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Ex-LAPD detective found guilty of killing romantic rival

Stephanie Lazarus, right, was found guilty of the murder of Sherri Rasmussen

A jury on Thursday found former Los Angeles Police Det. Stephanie Lazarus guilty of murdering the wife of a man she loved, bringing an end to a remarkable case in which a new generation of the LAPD redeemed the failures of a past one.

After 1 1/2 days of deliberation, the panel of eight women and four men delivered its decision in a cramped downtown courtroom filled with the victim's family members, relatives of Lazarus, and journalists. Dist. Atty. Steve Cooley was also in court to hear the verdict.

Lazarus had served more than 25 years in the LAPD and retired while sitting in jail awaiting trial. Because the jury found her guilty of first-degree murder, state law requires that Judge Robert J. Perry sentence Lazarus to life in prison with the possibility of parole.

VIDEOS: 2009 interrogation of Stephanie Lazarus

In reaching the guilty verdict, jurors concluded it was Lazarus who brutally beat and then shot Sherri Rasmussen three times in the chest on Feb. 24, 1986. Three months before the attack, Rasmussen, a 29-year-old hospital nursing director, had married John Ruetten, who dated Lazarus casually for a few years leading up to the wedding. It is the first time in memory that an active-duty LAPD officer was arrested on a murder charge and later convicted.

Prosecutors argued persuasively during the monthlong trial that Lazarus secretly harbored far deeper feelings for Ruetten and was driven to kill by the jealousy she felt over his decision to marry someone else.

Deputy Dist. Atty. Shannon Presby drove home the idea in his closing argument with a familiar line from poet William Congreve: "Heaven has no rage like love to hatred turned, nor hell a fury like a woman scorned."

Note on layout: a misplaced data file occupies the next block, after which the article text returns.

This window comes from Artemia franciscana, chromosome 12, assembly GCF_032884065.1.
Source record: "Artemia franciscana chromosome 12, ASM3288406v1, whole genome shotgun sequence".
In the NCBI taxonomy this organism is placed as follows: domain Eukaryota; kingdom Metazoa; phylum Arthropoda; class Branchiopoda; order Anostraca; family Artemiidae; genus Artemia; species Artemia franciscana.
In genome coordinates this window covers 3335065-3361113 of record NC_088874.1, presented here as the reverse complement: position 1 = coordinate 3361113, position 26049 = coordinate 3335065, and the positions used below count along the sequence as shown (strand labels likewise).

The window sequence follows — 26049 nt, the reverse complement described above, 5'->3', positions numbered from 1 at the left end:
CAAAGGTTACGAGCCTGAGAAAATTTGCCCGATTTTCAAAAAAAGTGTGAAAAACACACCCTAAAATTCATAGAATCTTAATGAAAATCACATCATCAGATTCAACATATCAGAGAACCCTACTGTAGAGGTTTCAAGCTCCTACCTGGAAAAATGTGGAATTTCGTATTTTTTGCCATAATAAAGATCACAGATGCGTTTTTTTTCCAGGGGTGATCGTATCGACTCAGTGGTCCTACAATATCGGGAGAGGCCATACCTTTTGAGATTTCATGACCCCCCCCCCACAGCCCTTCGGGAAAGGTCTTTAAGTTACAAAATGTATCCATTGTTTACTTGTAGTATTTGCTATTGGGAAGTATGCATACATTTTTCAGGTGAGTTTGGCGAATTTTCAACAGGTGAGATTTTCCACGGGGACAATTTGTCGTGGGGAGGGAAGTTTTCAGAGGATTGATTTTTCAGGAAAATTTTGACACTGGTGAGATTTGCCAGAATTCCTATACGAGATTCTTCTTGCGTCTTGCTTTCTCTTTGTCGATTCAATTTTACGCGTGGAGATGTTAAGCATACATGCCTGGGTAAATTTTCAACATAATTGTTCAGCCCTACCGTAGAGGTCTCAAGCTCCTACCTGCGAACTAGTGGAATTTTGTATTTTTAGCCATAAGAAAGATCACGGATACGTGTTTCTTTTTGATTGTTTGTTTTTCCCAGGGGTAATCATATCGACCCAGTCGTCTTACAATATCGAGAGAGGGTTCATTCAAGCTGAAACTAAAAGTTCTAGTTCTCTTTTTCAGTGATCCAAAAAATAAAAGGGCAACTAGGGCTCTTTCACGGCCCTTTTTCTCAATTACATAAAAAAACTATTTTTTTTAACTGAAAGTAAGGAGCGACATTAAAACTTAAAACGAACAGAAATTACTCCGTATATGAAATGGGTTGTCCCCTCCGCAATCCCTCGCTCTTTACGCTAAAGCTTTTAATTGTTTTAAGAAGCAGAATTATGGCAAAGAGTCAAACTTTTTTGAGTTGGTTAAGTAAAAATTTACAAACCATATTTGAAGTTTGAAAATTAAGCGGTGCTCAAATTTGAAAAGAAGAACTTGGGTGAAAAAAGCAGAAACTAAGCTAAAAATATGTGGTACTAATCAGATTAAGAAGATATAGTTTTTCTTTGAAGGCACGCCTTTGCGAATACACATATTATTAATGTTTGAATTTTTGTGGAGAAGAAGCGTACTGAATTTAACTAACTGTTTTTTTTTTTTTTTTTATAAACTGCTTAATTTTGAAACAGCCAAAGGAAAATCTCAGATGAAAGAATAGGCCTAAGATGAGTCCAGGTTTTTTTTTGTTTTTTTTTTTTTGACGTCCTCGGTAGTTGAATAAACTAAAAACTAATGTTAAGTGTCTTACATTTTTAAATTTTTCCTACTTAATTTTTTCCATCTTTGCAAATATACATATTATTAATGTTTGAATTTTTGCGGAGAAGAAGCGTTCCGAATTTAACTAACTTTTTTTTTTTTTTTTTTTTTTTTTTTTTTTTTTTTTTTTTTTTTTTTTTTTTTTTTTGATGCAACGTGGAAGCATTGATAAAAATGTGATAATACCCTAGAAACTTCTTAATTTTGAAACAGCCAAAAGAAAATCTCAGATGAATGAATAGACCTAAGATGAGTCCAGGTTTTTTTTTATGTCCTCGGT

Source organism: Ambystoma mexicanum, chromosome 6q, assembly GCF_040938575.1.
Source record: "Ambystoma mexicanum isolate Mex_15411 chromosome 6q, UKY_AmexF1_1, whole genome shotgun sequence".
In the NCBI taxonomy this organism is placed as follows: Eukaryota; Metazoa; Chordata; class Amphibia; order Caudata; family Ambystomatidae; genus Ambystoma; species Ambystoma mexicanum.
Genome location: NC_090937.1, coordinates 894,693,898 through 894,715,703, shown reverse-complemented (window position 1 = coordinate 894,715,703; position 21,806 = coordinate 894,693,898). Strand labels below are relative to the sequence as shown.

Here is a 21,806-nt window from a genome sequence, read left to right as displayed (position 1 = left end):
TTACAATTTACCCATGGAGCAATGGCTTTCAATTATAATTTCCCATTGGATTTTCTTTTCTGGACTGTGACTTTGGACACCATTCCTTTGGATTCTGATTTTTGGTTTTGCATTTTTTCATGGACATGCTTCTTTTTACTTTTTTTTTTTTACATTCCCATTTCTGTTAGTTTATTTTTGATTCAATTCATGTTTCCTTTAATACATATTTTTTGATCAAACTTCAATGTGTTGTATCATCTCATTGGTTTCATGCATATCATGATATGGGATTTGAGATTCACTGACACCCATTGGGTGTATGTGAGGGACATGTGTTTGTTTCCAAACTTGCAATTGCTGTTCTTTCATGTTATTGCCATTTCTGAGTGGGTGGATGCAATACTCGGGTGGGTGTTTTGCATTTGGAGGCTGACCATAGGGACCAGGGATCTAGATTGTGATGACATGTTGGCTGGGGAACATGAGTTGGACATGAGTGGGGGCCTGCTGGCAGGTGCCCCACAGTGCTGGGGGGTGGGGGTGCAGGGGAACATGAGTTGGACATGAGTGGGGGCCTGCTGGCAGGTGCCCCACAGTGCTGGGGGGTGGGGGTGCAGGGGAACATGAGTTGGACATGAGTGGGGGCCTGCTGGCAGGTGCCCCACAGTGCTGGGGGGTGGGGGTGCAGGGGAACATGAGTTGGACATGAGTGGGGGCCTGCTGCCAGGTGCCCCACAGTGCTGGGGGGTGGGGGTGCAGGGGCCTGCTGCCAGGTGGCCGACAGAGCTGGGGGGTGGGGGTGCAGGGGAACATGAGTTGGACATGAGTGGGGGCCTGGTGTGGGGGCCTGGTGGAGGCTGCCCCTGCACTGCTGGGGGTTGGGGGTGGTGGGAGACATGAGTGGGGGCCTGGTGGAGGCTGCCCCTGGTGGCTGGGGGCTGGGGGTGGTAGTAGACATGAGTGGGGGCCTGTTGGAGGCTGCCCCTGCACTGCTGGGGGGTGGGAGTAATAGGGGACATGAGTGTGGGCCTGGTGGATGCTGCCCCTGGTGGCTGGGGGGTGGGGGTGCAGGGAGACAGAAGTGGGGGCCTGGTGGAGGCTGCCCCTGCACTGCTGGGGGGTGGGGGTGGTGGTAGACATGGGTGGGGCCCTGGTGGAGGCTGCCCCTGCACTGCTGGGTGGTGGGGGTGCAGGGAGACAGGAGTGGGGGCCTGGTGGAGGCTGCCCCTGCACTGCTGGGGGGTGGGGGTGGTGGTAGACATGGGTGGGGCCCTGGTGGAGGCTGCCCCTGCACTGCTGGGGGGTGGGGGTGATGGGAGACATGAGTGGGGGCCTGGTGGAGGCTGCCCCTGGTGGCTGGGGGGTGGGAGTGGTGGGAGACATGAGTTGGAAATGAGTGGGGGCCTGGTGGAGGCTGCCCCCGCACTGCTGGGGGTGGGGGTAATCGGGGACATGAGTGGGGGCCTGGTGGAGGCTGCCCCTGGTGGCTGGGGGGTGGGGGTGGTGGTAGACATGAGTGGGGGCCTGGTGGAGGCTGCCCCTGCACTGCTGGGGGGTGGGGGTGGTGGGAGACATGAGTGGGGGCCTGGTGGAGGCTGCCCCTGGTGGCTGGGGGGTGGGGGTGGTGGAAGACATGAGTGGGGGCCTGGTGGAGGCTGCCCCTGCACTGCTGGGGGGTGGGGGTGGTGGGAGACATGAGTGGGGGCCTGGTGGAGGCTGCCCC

FULL COVERAGE: Trial of Stephanie Lazarus

At the time of the killing, detectives were convinced Rasmussen had been killed by two men trying to burglarize her home and police ignored pleas from Rasmussen's father to investigate Lazarus. The case went cold for years as Lazarus built a successful career as an art fraud and theft specialist. She married another LAPD detective and the couple adopted a young girl.

The case was reopened in 2009 and the advances in DNA testing helped lead back to Lazarus after a saliva sample taken from a bite mark on Rasmussen pointed to a woman.

Undercover officers spent weeks following Lazarus in an effort to collect a sample of her DNA surreptitiously. They eventually snatched a cup she discarded in a garbage can and rushed it to the lab. Jurors heard from DNA experts who testified that the test results were unambiguous: It had been Lazarus' saliva in the bite mark.

Mark Overland, Lazarus' hired attorney, tried to undermine the credibility of the saliva swab by raising questions about the way it had been handled and stored over the years. He failed, however, to give jurors an alternate, viable theory of how else the killing may have unfolded and how such a complicated frame-job could have been pulled off.

Lazarus, who remained in custody in lieu of $10-million bail since her arrest in 2009, did not take the stand in her own defense.

While any police officer put on trial for murder was bound to draw attention, the Lazarus case was particularly compelling. It pitted the LAPD against one of its own, forcing homicide detectives to push aside the strong familial bonds officers feel for each other and treat Lazarus as they would any other murder suspect. The department’s current leadership also had to confront awkward questions about why detectives had not pursued Lazarus, with her apparently obvious motive, as a suspect.

RELATED:

Stephanie Lazarus emotionless as guilty verdict was read

Heartbreak, jealousy led LAPD detective to kill, prosecutor says

Prosecutors in Stephanie Lazarus murder case focus on DNA evidence

-- Joel Rubin and Andrew Blankstein

Left photo: Sherri Rasmussen. Credit: Rasmussen family

Right photo: Stephanie Lazarus was found guilty of killing Sherri Rasmussen. Credit: Brian van der Brug / Los Angeles Times

 
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